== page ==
Yesterday’s review of the Hungry Girl book sparked an interesting discussion question – does low-calorie food equal healthy food? The answer seems to be sometimes yes and sometimes no. It reminds me of the logic class I had to take in college where we’d have to decipher statements like:
All sparrows are birds
Not all birds are sparrows.
Some sparrows are black.
If Lulu is a black bird, is she a sparrow?
Except this is a more complicated since not all low-calorie foods are healthy and not all healthy foods are low-calorie. How do I write an “if, then” statement for that?
One of the reasons it took me so long to start eating healthy is because I couldn’t figure out what “healthy” meant. What do you eat when you eat healthy? Rice cakes? Tofu? It’s even more confusing because you have to look at a person’s overall diet and not just a single choice they make for one meal. They might eat oatmeal for breakfast, but then chomp on fried onion rings laden in trans-fat for dinner. Or they might be making a lot of low-calorie choices, but are eating so much packaged food that their sodium levels are higher than Lot’s wife. There are so many components that qualify a healthy eating style that you might be doing well in some areas and failing in others.
As many people pointed out, the Hungry Girl recipes use a lot of sugar substitutes and sugar-free ingredients that use – dun,dun,dun – chemicals! There seem to be two camps on the use of chemicals in foods, people who don’t want to touch anything that is not natural because they believe it’s bad for their bodies and people who don’t care as long as they can have something sweet with no calories. I admit, I’m one of the latter people who doesn’t care how much Splenda and Aspartame they pump into me as long as I can have something sweet to drink that is low-cal. However, I also understand why people are cautious about artificial ingredients. Your body is your most valuable possession and you get to decide what you put in it. I always wait until a software release has been out for a couple months before upgrading so the developers can work out all the bugs. I figure the people who are cautious about artificial ingredients are just waiting it out to see if we all develop an extra arm a decade from now. And, boy, are they going to be jealous when we do! Who wouldn’t like to have third arm? I would be an awesome drum player!
I also don’t believe that just because something is artificial it is bad or if it’s natural it’s good. Arsenic is all natural and it will kill you. Thousands of the medications we use today are artificial and save lives every day. All I would say is that the artificial products are newer and we might not know their full effect on our bodies yet. I’m willing to take the risk, but I understand why others don’t want to and fully support their decision. I’m lucky that I’m still rather young and I can chew on Tupperware and still feel okay. I’m sure as I get older that will not be the case and I’ll have to start watching things like my cholesterol or my sodium levels. But for now, I’m not too concerned about that stuff.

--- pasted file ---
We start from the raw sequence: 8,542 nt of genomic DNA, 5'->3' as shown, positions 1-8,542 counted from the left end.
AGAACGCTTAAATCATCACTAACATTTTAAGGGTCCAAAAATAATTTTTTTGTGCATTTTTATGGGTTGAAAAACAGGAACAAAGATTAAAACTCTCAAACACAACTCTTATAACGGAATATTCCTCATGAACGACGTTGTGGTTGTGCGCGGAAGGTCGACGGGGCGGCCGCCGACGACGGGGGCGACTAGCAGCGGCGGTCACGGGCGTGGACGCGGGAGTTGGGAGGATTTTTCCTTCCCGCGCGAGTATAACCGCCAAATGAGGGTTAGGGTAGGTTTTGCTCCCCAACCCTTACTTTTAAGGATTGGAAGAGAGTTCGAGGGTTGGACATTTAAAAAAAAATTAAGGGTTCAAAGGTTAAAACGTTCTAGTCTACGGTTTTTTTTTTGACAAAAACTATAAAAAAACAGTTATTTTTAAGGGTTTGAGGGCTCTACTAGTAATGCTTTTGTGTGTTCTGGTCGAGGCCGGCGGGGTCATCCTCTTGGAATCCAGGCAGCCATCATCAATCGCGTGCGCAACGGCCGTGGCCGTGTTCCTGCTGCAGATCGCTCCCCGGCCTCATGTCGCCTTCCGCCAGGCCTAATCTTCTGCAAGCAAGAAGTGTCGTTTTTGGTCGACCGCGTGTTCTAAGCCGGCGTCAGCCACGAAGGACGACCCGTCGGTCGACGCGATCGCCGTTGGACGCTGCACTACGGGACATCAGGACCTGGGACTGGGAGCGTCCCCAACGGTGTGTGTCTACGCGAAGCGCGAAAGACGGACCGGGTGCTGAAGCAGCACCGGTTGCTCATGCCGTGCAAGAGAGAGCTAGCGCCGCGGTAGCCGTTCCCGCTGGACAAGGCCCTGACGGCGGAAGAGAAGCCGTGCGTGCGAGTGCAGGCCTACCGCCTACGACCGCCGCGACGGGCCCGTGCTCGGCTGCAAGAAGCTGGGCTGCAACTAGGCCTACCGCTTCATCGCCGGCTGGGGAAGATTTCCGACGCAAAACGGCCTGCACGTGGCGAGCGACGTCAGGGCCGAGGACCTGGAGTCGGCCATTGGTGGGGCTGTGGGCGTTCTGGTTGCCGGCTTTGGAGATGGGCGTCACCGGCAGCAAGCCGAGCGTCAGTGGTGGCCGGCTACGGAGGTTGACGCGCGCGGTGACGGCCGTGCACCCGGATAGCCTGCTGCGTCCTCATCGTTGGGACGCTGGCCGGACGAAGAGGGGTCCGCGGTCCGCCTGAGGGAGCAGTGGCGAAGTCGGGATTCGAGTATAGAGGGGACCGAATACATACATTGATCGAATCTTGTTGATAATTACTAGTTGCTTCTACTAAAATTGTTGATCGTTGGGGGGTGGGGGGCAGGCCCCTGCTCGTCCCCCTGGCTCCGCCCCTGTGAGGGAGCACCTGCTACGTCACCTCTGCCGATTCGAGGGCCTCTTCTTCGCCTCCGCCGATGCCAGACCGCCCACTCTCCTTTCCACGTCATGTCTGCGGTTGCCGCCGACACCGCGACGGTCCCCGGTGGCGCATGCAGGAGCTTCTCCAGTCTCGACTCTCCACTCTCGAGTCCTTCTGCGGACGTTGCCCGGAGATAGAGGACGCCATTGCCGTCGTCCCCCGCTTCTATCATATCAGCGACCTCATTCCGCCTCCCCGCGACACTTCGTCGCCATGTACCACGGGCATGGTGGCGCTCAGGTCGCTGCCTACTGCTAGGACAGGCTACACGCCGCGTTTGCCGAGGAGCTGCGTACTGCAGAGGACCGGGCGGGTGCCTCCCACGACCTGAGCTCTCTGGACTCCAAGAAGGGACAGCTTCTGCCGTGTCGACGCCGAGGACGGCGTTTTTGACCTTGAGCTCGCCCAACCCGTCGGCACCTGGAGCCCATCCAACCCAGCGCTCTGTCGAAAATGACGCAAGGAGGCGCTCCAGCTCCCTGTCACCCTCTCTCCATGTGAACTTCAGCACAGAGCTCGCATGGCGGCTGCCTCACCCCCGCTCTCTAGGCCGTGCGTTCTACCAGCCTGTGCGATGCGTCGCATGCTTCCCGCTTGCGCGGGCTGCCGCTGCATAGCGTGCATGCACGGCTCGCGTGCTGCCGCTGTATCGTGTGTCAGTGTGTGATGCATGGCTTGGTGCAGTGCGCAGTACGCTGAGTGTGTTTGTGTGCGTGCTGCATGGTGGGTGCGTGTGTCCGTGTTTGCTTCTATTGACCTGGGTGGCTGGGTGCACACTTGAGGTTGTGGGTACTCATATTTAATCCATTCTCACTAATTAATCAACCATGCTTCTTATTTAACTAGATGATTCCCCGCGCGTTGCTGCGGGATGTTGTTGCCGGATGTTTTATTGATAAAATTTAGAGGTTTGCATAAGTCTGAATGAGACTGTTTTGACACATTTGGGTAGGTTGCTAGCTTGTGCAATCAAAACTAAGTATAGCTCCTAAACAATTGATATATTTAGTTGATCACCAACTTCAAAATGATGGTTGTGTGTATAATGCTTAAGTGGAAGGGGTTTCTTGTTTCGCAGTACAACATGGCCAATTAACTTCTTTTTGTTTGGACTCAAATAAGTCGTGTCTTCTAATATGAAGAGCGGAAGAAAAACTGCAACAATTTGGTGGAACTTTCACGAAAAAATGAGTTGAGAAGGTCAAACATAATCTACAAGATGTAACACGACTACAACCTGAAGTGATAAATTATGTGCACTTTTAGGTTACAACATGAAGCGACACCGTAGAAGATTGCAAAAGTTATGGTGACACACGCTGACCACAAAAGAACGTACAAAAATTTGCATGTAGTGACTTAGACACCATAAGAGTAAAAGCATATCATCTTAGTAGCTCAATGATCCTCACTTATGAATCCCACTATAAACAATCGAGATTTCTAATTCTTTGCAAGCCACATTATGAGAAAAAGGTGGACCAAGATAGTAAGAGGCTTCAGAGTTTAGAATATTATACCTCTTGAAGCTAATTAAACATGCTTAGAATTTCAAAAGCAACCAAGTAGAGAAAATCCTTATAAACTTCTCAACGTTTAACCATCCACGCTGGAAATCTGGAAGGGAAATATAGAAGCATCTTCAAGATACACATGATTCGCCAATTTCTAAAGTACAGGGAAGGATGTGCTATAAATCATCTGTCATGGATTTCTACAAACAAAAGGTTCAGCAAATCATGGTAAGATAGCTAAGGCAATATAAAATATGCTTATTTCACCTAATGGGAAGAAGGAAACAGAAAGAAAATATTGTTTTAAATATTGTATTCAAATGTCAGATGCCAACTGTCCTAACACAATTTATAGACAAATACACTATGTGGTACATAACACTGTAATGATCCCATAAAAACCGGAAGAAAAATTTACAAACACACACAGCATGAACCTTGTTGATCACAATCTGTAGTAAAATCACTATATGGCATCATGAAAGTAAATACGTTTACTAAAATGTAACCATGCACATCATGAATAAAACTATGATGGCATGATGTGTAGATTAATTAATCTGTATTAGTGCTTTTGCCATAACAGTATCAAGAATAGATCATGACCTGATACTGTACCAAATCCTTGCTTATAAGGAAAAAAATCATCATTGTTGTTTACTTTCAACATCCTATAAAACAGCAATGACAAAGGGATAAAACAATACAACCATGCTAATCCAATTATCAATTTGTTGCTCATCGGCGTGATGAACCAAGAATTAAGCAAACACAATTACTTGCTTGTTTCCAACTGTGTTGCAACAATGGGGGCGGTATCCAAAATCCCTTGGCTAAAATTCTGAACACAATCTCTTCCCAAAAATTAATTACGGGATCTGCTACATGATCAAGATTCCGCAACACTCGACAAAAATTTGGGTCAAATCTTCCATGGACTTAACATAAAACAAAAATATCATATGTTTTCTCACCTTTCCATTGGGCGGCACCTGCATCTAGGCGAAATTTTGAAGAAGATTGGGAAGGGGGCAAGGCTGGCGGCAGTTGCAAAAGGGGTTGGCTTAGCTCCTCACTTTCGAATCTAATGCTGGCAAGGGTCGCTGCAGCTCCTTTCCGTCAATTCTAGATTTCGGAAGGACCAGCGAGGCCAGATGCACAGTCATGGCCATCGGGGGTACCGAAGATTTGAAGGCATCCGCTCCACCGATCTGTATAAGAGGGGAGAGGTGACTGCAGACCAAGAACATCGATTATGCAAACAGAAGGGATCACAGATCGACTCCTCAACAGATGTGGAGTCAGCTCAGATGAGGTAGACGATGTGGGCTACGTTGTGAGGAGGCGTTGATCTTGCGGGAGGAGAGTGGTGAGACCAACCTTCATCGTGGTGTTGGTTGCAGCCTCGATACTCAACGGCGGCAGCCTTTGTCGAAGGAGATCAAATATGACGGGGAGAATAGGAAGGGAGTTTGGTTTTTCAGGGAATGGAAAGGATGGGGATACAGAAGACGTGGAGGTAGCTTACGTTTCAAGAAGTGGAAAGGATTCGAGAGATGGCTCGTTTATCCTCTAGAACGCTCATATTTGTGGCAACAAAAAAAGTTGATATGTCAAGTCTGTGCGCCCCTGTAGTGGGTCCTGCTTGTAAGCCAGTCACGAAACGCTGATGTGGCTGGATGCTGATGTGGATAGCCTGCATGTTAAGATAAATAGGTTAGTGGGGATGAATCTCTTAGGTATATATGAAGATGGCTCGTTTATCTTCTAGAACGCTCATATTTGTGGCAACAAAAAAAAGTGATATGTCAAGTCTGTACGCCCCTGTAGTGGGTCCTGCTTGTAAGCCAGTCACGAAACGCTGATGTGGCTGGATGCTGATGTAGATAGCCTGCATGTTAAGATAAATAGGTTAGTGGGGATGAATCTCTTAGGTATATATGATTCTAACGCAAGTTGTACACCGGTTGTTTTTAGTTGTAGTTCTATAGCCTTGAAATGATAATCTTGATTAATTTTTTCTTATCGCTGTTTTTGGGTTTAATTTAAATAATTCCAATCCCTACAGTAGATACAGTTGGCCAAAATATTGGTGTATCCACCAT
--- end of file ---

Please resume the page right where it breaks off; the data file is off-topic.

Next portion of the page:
I know some people just don’t like the taste of artificial sweeteners. And other people are actually capable of putting one teaspoon of honey in their yogurt and stopping right there. I have never been able to do that. Instead, I find myself sucking honey out of a plastic bear’s head in the middle of the evening like a zombie eating Winnie the Pooh’s brains. So, in comparison to gorging myself on real sugar, eating a lot of fake sugar seems better by comparison.
There is also a theory that artificial sweeteners make you hungrier than eating natural sweeteners because your body is expecting to get calories when it tastes something sweet. When it doesn’t get those calories, supposedly this makes you want to eat even more than if you hadn’t had the fake sugar. I have no idea if this is true or not. There is the odd fact that people who drink diet sodas evidently tend to gain more weight than people who don’t. I will say, I lost almost 200 pounds drinking diet sodas all the way. It sure was a lot better than drinking normal sodas with hundreds of calories every day.
Perhaps that’s what it’s about, not necessarily having the best diet on the planet, just a better one. Maybe we shouldn’t aim for the impossible task of eating a completely healthy diet, just a healthier diet. You don’t have to be the healthiest eater on the planet. No one is going to give you a prize. But you can almost always make improvements to your lifestyle, so perhaps it’s better to focus on that.